From the Archive – Conan the Destroyer (1984)



Directed by Richard Fleischer
Starring Arnold Schwarzenneger, Mako and Grace Jones, plus the big guy from Auf Wiedersein Pet as some kind of freakin’ wizard.

Conan and new best friend Malak (Tracey Walter), a weasely thief, are randomly attacked by men in spiky black masks with big fishing nets, who rode all through the credits to reach them. Then their leader, Queen Taramis (Sarah Douglas) tells Conan this was a test and offers him a job. She’s a sexy brunette in a series of increasingly outlandish outfits – mostly black – who thinks that sacrificing half-a-dozen men in the name of a job interview is OK, so you know she’s up to no good.

Taramis wants Conan to escort her wimpy niece (Olivia d’Abo) on a quest for a jewelled horn that will raise their sexy magic god from slumber, after which she promises to raise Valeria from the dead. She also sends the captain of the Royal Guard, Bombatta (Wilt Chamberlain, a very big man) with orders to kill Conan once his part in this is done. Unusually, this is not because she is evil – although she is – but because she’s hiring a thief to steal a priceless treasure for her and quite reasonably suspects he might work out that the whole treasure is a bigger take than a commission.

A series of set pieces, including a fight in a chamber of mirrors, follow, until at last Conan and his allies – Malak, the wizard (Mako again) and a random Amazon (Grace Jones) – rescue the princess from the – as it turns out – big and hideous god, and set all to rights through the slaughter of all things bad.

What’s wrong with it?

The plot is over-complicated, and yet utterly unsubtle. The acting is rather more universally bollocks than in the first movie, and a decision was plainly taken to move the film more towards a lighter, more comedic tone, with disastrous consequences. There are rubber monsters, and even more rubber characters. The irritating sidekick presages the ultimate irritating sidekick, Jar-Jar Binks, and is only slightly less annoying.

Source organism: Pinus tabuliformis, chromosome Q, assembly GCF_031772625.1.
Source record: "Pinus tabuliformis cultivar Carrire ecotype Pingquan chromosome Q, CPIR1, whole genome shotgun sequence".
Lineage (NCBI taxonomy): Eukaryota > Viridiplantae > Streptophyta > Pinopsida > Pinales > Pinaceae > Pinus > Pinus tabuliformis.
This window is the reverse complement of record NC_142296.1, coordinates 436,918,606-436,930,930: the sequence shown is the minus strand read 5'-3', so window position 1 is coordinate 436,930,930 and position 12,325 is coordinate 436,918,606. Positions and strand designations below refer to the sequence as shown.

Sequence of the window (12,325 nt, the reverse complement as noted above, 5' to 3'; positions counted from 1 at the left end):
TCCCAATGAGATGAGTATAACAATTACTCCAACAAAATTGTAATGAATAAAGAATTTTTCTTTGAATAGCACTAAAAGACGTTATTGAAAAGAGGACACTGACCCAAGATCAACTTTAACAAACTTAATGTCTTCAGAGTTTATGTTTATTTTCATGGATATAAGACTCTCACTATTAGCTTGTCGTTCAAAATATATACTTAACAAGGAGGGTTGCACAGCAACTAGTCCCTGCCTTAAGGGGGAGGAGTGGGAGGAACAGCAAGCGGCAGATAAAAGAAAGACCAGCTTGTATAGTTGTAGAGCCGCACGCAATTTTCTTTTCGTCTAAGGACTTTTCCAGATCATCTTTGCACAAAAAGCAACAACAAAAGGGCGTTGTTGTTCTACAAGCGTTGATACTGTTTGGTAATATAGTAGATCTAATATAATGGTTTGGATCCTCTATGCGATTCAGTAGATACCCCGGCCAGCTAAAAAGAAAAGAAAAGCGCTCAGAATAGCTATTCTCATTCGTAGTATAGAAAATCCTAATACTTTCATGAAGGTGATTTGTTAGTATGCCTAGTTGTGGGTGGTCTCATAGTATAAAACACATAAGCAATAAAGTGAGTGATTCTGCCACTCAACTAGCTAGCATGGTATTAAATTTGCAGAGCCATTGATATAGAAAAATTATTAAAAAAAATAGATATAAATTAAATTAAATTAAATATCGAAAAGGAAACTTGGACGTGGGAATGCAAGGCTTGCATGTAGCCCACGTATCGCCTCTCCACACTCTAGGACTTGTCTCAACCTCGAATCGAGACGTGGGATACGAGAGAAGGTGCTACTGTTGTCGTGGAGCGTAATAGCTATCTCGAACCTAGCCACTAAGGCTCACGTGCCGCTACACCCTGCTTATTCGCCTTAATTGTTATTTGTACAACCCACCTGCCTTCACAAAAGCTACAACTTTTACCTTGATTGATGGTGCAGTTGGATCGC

What’s right with it?

Well, there’s another kick-ass score, some decent fights, and it’s quite neat that the ‘sleeping god’, turns out to be a big ol’ monster rather than the advertised bronzed Adonis type. Other than that…

Oh, I quite like that they considered the practicality of Arnold wielding a mighty broadsword indoors, and every time they enter an enclosed area he takes the sword off his shoulder and straps it around his waist instead.

How bad is it really?

If Conan the Barbarian is a case study in how to make a sword and sorcery movie, Conan the Destroyer is a dire warning of how not to. It is an excruciatingly bad film, and in parts becomes actively unwatchable (usually when the drippy princess is hitting on Conan in her sickeningly naïf – I think they were aiming for winsome – manner). Make no mistakes; Conan the Destroyer is a very bad film.

Best bit (if such there is)?

The Wizard goes all magic duel with another magician, struggling over a door which the Wizard is holding closed. After a supreme effort, the magician collapses with smoke coming out of his nose.

What’s up with…?

  • This business of hiring Conan to protect the princess, then sending the royal guard to kill him? If the royal guard were good enough to take him, why hire Conan? As it is, this cunning stratagem merely results in the loss of a large number of perfectly good henchlings.
  • Grace Jones? Just in general.


Production Values – Somewhat down on the first movie. The big monsters all look pretty plastic (as do most of the cast), and the costumes are even camper than in the original, and include the ridiculous spiky helmets sported by all the evil dudes. 14

Dialogue and Performances – Hoohoo-hoooo! Man they’re bad, with the: “Conan and friends try to explain sex to the naive princess without using the word ‘sex'” scene rating as an outstanding example of the art of cringemaking. The actors seem to be making slightly less effort than the horses in emotional terms. 16

Plot and Execution – There is no plot, only Zool. I mean, there’s a McGuffin, but a McGuffin on its own does not a plot make. What there is, is all in the intro, and in the final confrontation. Everything else is just random encounters and dungeon crawling. 15

Randomness – Pretty much the whole film is unexplained, not to mention inexcusable. the plot is fairly linear, but most of the film is pretty much of a sketch show. 12

Waste of Potential – Given Conan the Barbarian to live up to, we could have expected a little more from Dino deLaurentis on this one. 17

Overall 74%


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